So after a weekend of denial that I'm back in graduate school, spent making homemade spring rolls two ways for dinner Friday night, then roasted red pepper and spinach pasta with homemade foccacia bread for dinner Saturday...
...when Sunday afternoon rolled around, I finally had to crack the books (or rather log onto the campus article retrieval system as books are passe apparently). As I hopelessly plowed through or skimmed 10 academic articles, I began to see my crafting and cooking and outdoor life slip away.
So of course I stopped reading for about 20 minutes and made a little something. A small notebook to keep a running wish list of projects. I made the book to help me realize how many projects I have in the works, as even I can't keep track of them. It's genetic. My mom and grandma have the same, shall we say, creative process (i.e. zealously gathering materials for future projects). I'm glad they blazed the trail for me, because guilt just doesn't belong in the realm of hobbies.
So even if these projects never get done, maybe the notebook will just keep me sane, to remind me that there is and will be again, life outside of article reading. A place to dream up other things I could be doing, before moving on to the business at hand.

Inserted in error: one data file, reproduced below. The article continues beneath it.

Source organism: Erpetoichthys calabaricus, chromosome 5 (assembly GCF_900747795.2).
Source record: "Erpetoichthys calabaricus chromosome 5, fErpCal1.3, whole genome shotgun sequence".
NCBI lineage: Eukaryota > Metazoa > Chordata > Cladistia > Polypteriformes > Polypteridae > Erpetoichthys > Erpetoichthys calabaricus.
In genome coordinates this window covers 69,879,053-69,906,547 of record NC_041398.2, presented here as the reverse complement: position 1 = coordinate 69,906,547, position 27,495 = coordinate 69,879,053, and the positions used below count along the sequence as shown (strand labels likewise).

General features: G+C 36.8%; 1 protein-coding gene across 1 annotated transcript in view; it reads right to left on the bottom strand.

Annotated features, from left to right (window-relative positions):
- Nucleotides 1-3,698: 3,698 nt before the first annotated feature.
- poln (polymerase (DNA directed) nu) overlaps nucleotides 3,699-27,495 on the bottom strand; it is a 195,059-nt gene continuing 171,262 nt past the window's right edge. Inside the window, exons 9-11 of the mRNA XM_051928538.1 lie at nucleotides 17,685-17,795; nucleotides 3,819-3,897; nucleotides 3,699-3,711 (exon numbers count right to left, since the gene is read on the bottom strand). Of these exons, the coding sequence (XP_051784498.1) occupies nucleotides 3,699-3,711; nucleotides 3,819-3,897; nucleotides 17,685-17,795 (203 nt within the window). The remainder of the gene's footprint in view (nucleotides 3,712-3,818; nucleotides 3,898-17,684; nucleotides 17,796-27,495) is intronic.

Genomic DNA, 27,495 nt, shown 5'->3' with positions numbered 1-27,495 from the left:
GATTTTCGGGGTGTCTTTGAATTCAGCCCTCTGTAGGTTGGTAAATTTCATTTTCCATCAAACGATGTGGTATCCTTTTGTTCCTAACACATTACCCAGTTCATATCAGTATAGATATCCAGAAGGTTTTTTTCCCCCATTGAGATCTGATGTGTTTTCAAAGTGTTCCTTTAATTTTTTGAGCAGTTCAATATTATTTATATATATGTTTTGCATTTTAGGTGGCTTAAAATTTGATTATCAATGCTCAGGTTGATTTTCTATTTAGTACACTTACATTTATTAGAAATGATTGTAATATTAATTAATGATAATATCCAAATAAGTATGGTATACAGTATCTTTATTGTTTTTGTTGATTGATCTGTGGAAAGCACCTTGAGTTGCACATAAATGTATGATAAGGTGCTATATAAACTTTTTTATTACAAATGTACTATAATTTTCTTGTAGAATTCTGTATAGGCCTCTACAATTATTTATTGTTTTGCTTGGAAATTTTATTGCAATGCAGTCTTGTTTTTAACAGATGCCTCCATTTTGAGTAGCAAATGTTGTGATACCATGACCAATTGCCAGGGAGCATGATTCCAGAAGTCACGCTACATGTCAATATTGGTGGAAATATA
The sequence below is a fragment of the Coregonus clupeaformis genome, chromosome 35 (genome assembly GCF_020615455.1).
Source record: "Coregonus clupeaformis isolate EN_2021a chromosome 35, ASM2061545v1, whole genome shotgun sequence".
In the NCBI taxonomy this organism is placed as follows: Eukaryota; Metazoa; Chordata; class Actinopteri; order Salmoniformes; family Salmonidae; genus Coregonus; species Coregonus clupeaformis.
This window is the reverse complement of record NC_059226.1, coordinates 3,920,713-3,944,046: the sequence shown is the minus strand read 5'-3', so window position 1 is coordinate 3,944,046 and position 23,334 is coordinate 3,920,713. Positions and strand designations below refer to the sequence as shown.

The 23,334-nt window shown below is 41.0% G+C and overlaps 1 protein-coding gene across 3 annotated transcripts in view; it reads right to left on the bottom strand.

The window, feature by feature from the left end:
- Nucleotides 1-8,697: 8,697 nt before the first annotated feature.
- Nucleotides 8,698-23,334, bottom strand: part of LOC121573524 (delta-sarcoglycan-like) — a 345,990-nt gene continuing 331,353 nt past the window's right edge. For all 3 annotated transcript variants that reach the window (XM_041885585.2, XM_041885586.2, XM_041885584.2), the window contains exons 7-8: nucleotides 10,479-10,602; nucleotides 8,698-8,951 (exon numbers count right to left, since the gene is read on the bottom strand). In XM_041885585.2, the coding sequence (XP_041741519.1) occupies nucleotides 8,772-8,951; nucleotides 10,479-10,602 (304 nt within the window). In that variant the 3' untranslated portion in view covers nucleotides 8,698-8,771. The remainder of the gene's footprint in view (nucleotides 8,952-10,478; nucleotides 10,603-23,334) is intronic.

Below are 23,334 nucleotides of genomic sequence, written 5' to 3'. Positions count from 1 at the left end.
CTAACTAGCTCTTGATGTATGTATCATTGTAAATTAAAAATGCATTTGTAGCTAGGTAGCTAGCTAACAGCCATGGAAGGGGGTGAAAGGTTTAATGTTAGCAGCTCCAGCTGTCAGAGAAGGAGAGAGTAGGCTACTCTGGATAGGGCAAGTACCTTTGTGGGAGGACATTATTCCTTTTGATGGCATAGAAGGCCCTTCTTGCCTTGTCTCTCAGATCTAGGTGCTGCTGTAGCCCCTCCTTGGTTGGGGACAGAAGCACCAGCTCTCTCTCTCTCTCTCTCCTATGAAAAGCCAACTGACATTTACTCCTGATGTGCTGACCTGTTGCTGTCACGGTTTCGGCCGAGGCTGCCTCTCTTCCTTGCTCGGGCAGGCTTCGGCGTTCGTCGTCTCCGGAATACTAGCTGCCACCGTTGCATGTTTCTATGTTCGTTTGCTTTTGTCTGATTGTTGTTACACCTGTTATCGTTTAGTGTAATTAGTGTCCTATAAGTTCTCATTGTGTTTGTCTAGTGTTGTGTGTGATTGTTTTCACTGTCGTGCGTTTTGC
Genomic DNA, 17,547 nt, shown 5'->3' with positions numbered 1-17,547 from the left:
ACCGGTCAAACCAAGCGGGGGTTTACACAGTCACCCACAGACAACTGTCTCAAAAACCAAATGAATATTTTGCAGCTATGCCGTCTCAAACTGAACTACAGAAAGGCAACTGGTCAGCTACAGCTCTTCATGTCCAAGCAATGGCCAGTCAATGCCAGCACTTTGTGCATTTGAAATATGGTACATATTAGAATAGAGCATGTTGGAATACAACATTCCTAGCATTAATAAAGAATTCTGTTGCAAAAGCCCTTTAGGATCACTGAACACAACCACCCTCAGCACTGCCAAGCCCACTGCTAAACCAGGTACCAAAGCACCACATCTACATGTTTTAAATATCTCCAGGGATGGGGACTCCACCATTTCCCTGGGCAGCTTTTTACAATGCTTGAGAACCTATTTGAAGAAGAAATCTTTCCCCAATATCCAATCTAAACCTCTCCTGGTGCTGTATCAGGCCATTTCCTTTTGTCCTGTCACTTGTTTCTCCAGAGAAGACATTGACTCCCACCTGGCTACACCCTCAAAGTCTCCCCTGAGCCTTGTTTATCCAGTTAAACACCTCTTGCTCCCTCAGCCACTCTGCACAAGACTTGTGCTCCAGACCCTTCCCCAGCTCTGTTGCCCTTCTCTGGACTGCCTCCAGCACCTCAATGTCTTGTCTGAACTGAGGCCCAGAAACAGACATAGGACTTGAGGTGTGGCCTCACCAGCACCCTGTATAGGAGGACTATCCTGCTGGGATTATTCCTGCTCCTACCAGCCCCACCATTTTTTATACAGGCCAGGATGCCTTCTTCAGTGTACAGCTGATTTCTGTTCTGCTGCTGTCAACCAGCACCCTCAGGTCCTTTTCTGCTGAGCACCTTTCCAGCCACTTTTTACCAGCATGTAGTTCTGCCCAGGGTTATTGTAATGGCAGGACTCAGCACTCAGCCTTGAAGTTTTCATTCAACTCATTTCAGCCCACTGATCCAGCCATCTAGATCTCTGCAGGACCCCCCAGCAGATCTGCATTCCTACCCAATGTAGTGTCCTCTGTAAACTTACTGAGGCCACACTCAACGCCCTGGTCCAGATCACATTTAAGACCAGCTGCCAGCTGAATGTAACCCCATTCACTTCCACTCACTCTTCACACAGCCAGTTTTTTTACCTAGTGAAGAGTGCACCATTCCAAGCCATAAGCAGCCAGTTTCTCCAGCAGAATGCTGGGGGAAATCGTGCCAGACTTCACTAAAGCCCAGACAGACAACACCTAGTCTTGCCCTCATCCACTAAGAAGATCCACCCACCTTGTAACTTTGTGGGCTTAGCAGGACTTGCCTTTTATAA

After making a little place to keep track of my daydreams, I was feeling a little more accepting of my new role as a student. A professor who studies immigrant youth reminded us today that we're just going through a period of acculturation. Gotta appreciate academic jargon for its ability to make things sound so very important.
In the same class, another professor was going over the course content for each week and said casually, "Next week we'll be meeting together with the other students because Piven will be here." No first name needed. It was the first time in my two weeks of graduate school that my jaw almost hit the table. I felt like, "Oh yeah, this is definitely why I'm doing this and why it's okay I'm here at this school in Boston, even though I still wish I was in Michigan at another school (and I should be way over it by now)."
So later I told Matt what my professor oh so casually said, like it was just an everyday visit from an everyday person. He replied, "Who? Piven? As in Jeremy Piven, star Entourage and of one of my favorite college movies, PCU?"
"[Big laugh] No, sweetie. Piven, as in Frances Fox Piven, whose work provided half the background material for my master's thesis." Not just on what she wrote about, but what she actually did.
Every field has their rock stars. She's one of them for my field. I'm pleased that a celebrity visitor is going to smooth my transition into graduate school. Who doesn't want to meet a celebrity, even of the academic sort?
And for those of you not in the know, even scrapbooking has major celebrities. And yes, they're referred to as "scrapbooking celebrities". Cathy Zielske, one of the scrapbooker bloggers I read, had a Q&A a few months ago on her blog. One woman asked, "Do people 'recognize' you on the street? I know if I saw you I'd probably stutter and say some stupid things then scream like a 12 year old little girl when you were out of earshot while jumping up and down," to which she replied, "Rarely do I ever get recognized. I’m not that famous, people."